South Netherlandish family of artists. Jan de Heere the elder (b 1502/5; d 1576/8) worked in Ghent from 1526 or earlier, probably following his apprenticeship in Mechelen, where he was born. He worked in the studio of the sculptor Jan de Smijtere (d 1528) and married his daughter Anna, a painter of miniatures. Little survives of his work, although he was the leading architect and sculptor in Ghent for several decades. He collaborated with Jan Gossart in 1529 on the mausoleum of Isabella of Austria (1501–26) and with Frans Floris in 1562 on the altar to St Luke in St Bavo’s Cathedral, Ghent. His work spans the transition from Gothic to Renaissance styles in the southern Netherlands. In 1559 he designed the rood screen for St Bavo’s, commissioned to celebrate the 23rd Chapter of the Order of the Golden Fleece. Two sons from his marriage, ...

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Corine Schleif

(d Lübeck, 1521).

German sculptor. His career as an independent master in Lübeck probably began in 1485, the year of his marriage, or two years later, when he purchased a house. His early works are stylistically very similar to those of Bernt Notke, indicating that he was trained in Notke’s Lübeck workshop; scholars disagree on the delineation between the oeuvres of the two masters. The debated works include the St Jerome in Vadstena Abbey; the altarpiece of the Mass of St Gregory in Rytterne church; the Crucifix from the St Nicolai Chapel in Stockholm (now in Stockholm Cathedral); and the Pietà from the Heilig-Geist-Spital, Lübeck (Lübeck, St Annen-Mus.). Although there is no consensus on the body of works for which von der Heide was responsible, it is generally agreed that he tempered the abrupt anatomical exaggerations and facial severity of Notke’s striking figures, imbuing his own images with subtle modulations that lent a new individuality to the human figure....

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Elisabeth Gurock

(b before 1541; d before 1597).

German cabinetmaker and wood-carver. Although in the high quality of his craftsmanship he was an important representative of South German cabinetmaking and is thought to have produced an extensive oeuvre in Upper Swabia and Switzerland, little evidence of it has survived. Probably in collaboration with the Augsburg cabinetmaker Hans Kels (fl 1537–65/6) and commissioned by the monastery of Ottobeuren, he produced an organ case and choir-stalls with rich inlaid ornamentation; their remains were later incorporated into a sacristy cupboard. Again collaborating with Kels, in 1583–5 he produced five portals (four in situ; one, Stuttgart, Württemberg. Landesmus.), the architectural structure of which was accentuated by lavish figural and ornamental carving and supplemented by inlays and reliefs, together with a coffered ceiling, for the Benedictine abbey at Ochsenhausen. Through his extensive use of contemporary pattern books while designing, Heidelberger combined delicate decorative elements from the early Renaissance with the more robust forms of the later 16th century....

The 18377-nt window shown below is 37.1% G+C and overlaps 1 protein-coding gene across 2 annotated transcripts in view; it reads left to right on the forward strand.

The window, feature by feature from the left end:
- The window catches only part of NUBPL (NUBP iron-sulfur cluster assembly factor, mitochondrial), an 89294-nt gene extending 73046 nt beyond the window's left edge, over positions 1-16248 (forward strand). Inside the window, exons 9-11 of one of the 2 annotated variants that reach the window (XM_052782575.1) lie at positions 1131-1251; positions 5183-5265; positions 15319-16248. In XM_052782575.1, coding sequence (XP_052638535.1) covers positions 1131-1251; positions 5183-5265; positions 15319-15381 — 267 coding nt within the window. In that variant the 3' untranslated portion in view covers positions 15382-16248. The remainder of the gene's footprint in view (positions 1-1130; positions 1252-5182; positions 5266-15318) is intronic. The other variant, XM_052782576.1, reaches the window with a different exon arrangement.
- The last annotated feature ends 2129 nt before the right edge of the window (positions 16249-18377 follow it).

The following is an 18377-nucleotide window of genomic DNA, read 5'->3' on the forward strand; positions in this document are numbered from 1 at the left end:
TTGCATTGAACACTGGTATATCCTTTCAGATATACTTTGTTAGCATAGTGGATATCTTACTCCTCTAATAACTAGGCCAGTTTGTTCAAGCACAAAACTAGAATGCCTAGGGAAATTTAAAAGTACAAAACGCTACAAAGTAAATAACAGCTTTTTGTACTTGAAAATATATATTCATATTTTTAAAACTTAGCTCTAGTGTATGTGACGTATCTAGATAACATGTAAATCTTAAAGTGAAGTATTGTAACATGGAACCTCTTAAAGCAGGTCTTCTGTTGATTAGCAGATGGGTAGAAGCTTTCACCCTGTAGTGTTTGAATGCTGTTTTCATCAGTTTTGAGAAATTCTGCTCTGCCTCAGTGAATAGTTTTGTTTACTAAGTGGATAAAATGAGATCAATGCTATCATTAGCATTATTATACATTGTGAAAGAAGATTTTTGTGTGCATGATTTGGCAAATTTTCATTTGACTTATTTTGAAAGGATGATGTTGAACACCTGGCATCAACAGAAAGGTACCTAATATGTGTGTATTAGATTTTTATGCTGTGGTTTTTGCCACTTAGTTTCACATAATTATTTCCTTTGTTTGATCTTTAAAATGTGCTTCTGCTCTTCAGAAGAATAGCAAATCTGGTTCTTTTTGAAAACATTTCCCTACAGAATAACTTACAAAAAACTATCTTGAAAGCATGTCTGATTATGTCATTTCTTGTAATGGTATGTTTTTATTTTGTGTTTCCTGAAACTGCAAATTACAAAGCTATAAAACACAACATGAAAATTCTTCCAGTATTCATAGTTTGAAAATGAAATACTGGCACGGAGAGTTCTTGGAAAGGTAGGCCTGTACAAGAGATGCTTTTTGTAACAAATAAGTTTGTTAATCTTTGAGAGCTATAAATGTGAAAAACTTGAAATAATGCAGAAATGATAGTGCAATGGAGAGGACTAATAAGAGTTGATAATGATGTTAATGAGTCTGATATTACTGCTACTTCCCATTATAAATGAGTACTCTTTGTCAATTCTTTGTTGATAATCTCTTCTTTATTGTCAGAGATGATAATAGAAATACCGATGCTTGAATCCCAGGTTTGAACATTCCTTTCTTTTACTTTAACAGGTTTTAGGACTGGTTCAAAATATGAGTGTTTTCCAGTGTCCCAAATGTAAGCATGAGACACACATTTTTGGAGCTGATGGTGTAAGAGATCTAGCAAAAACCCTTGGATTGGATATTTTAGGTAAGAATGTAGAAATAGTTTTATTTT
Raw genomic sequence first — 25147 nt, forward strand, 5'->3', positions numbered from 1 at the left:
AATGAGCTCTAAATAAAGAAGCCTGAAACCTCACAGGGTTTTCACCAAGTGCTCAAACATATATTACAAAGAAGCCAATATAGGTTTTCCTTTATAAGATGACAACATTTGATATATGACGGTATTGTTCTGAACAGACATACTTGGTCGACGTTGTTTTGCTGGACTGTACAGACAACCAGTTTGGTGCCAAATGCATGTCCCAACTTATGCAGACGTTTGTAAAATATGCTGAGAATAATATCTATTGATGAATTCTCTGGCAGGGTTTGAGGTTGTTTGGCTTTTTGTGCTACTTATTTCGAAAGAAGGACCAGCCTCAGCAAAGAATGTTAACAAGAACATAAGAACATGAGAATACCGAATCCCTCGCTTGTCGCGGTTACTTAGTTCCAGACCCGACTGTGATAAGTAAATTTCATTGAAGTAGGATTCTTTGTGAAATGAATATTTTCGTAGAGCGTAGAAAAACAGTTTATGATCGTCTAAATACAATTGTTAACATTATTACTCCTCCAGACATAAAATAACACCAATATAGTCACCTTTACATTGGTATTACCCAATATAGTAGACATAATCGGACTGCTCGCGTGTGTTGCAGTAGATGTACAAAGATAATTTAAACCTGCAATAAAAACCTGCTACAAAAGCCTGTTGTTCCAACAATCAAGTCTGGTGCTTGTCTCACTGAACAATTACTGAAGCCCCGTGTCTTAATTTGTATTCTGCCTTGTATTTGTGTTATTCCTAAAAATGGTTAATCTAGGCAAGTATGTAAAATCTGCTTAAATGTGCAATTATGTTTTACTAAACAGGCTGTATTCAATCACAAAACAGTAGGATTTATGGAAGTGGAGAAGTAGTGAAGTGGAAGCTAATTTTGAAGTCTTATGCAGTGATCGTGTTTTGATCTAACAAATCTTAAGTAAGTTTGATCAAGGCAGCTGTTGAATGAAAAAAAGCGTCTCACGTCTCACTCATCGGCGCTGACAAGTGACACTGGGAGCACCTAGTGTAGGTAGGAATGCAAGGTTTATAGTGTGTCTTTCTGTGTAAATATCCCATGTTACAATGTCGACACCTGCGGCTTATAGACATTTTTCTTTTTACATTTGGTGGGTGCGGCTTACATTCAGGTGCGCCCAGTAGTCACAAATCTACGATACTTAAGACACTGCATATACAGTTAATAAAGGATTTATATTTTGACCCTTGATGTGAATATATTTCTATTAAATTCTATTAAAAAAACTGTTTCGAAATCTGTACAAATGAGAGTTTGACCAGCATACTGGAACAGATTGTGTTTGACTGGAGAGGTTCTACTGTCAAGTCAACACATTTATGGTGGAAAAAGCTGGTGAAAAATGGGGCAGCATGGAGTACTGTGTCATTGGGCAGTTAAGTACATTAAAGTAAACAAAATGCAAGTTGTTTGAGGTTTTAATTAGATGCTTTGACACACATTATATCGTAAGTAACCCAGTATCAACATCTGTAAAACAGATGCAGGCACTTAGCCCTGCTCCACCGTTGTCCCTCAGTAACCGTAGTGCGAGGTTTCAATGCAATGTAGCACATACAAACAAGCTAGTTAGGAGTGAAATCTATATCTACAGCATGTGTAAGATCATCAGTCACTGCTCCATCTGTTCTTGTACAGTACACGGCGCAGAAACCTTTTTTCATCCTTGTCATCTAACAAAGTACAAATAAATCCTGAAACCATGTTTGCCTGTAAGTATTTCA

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Jane Campbell Hutchison

[Heinrich, Gerhard]

(b ?Amsterdam, fl c. 1587; d before Feb 1616).

Netherlandish sculptor, active in Silesia and Bohemia. He was the son of Gerrit Hendricksz. (d 1585), a Netherlandish sculptor. Before 1587 he travelled in France, Italy and Germany, becoming a citizen of Breslau (now Wrocław, Poland) in 1587. He is said to have been in Danzig (now Gdańsk, Poland) in November 1589. His chief works were the chancel (1605; destr.) of the Schlosskirche in Oels (now Oleśnica, Poland) and the elaborate marble funerary monument to the Austrian Feldmarschall Melchior von Redern on an altar in the Dekanatskirche in Friedland (modern Frýdlant, Czech Republic). The monument, commissioned by von Redern’s widow, the Gräfin Schlick, was completed in 1610 but was severely damaged in the Thirty Years War. Its original appearance can be reconstructed from the sculptor’s description in a book that he published in the same year—Kurtze Beschreibung des herrlichen Monumenti und Begräbnuess (Breslau, 1610). The monument was made of green, white and red marble and originally had gilt-bronze ornamentation. The three colonnaded levels bore life-size statues of von Redern, the Gräfin Schlick and their son Christoph von Redern in the dress of their time, as well as reliefs depicting three of the Feldmarschall’s most famous military engagements....